You have heard me mention in the past that “your home is your castle”. This is one of the foundational principles of living in a constitutional republic. But, what about garages and other attachments to a home?

The Georgia Court of Appeals held last month that the Fourth Amendment did not allow the arrest of a Cobb County woman on DUI charges in her garage, even though an off-duty officer had seen the woman’s car driving erratically on the street and the arresting officer thought she was impaired in the garage.

In October 2011, a Marietta police officer called the Cobb County Police Department to report his suspicion that Charlotte Zeigler Corey was DUI.

An officer arrived at Corey’s home as she was exiting her vehicle to close the garage door and walk in her back door.

The officer entered the garage without permission and questioned her about her alleged impaired driving. The officer also noticed she had driven her car into the wall of the garage.

The officer also said that she exhibited other indicators of impairment. She refused to take an alco-sensor test and alleged failed field sobriety tests. Corey acknowledged having consumed a glass of wine.

The officer arrested Corey for DUI and other traffic related offenses.

The appellate court found there might be disputes about whether an attached garage is always considered part of a house under the Fourth Amendment. However, in this case it was either part of the home or “the protected part of its curtilage,” and therefore protected. There were no exigent circumstances that would have allowed the officer to come into the garage uninvited.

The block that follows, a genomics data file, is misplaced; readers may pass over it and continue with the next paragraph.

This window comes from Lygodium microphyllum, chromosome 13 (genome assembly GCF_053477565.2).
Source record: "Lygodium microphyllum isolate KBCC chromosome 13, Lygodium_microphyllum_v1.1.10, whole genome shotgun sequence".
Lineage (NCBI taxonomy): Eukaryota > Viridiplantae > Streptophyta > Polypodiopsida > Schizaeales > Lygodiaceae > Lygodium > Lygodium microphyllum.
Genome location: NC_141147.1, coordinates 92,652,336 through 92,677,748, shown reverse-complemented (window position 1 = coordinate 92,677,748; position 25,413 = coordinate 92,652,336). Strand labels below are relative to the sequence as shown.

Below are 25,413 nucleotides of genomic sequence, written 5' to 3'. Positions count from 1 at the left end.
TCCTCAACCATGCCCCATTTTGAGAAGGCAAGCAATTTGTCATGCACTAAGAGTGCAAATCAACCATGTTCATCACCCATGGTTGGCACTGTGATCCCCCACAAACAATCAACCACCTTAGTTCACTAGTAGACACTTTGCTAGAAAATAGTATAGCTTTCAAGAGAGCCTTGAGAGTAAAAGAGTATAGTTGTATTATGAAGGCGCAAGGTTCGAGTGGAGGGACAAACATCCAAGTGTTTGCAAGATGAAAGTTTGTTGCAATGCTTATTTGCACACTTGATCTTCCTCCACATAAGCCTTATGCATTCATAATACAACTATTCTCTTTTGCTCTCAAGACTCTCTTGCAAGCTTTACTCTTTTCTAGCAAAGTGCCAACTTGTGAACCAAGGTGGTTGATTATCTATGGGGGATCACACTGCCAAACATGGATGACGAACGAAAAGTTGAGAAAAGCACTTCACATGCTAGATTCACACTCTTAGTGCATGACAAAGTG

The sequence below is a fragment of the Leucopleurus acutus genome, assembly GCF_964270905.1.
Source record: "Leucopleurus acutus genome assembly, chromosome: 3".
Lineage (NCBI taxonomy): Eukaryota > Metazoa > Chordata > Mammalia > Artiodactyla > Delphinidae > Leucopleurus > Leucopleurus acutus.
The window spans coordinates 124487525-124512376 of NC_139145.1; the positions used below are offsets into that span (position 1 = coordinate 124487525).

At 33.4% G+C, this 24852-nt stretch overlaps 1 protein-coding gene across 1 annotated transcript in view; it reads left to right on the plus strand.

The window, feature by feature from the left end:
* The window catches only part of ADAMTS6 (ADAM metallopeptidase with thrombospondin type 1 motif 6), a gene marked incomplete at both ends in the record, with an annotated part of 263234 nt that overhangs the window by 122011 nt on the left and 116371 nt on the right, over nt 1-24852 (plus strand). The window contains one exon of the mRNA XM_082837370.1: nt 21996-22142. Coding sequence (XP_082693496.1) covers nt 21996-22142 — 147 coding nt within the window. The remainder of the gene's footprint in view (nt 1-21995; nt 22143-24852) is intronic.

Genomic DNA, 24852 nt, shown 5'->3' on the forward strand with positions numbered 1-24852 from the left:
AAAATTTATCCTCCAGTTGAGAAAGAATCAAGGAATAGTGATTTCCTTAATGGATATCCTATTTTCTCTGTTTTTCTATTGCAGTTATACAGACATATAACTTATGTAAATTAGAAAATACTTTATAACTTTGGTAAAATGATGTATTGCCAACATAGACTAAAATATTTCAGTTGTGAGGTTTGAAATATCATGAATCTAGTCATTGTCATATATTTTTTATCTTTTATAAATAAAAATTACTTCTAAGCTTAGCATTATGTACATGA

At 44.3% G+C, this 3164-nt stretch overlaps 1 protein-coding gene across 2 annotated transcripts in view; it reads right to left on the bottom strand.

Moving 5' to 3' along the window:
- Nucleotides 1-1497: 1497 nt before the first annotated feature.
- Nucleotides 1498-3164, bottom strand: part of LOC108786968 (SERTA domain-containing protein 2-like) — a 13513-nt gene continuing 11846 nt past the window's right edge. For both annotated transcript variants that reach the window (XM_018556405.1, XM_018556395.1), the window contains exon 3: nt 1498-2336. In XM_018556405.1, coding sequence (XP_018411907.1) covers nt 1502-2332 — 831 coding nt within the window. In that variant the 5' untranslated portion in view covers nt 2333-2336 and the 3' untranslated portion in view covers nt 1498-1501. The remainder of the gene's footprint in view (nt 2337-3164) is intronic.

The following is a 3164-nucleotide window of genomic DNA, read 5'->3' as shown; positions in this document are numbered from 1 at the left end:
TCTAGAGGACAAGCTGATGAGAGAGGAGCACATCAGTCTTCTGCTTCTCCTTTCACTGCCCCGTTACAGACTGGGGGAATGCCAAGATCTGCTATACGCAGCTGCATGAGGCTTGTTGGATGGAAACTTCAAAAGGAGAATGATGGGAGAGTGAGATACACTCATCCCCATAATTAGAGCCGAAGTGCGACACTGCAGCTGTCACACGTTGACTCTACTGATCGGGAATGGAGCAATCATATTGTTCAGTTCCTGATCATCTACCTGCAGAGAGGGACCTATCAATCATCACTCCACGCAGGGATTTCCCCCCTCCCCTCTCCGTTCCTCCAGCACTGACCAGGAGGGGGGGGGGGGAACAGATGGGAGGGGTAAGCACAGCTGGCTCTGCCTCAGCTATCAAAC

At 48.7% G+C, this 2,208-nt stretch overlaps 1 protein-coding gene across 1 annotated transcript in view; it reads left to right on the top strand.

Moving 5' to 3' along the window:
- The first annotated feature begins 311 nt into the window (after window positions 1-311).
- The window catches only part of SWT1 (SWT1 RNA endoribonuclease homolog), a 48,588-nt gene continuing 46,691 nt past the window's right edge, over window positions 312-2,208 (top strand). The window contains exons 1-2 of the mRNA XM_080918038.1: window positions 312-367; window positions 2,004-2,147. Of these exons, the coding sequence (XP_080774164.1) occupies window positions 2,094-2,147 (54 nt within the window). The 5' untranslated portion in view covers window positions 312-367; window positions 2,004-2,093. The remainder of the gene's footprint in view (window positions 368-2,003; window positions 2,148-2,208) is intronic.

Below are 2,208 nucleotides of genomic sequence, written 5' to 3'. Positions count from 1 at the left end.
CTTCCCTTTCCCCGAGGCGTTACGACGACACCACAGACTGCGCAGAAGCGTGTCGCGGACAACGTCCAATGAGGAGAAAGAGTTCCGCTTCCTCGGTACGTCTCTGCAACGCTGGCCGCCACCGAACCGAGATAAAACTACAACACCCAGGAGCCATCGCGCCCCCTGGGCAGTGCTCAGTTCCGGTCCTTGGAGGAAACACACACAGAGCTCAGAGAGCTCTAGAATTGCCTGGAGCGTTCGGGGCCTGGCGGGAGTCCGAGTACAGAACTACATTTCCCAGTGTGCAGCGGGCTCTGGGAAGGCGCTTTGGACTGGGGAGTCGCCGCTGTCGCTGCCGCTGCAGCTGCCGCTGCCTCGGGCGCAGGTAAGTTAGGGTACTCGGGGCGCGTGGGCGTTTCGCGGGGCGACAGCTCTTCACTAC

This was because “The limited but undisputed evidence in the record shows that Corey used her garage for parking and for personally entering the living quarters of the home. The evidence shows that on this occasion, she intended to close the garage door as a part of entering the home. There is no evidence that Corey routinely left her garage door open or had left it open that day when she was out,” the Court wrote.

The result of this decision was the dismissal of the case. As a firm advocate of the protections afforded to us by the 4th Amendment, I am very pleased with this decision.

However, it’s important to keep in mind that not all garages may be protected like this one in Cobb County, Georgia. The opinion by the Court made a very clear statement regarding the type of garages and other parts of a home would be constitutionally protected.

The Court determined, “Whether the public usually enters a home through the garage is a key factor in whether the attached garage space is covered by the Fourth Amendment. Had Corey’s garage been a common entryway for the public, any “visitor, including a police officer, may enter the curtilage of a house when that visitor takes the same route as would any guest, deliveryman, postal employee or other caller.”

Bottom line: If the garage is a private entryway, it is part of your castle. If it is public, it is not.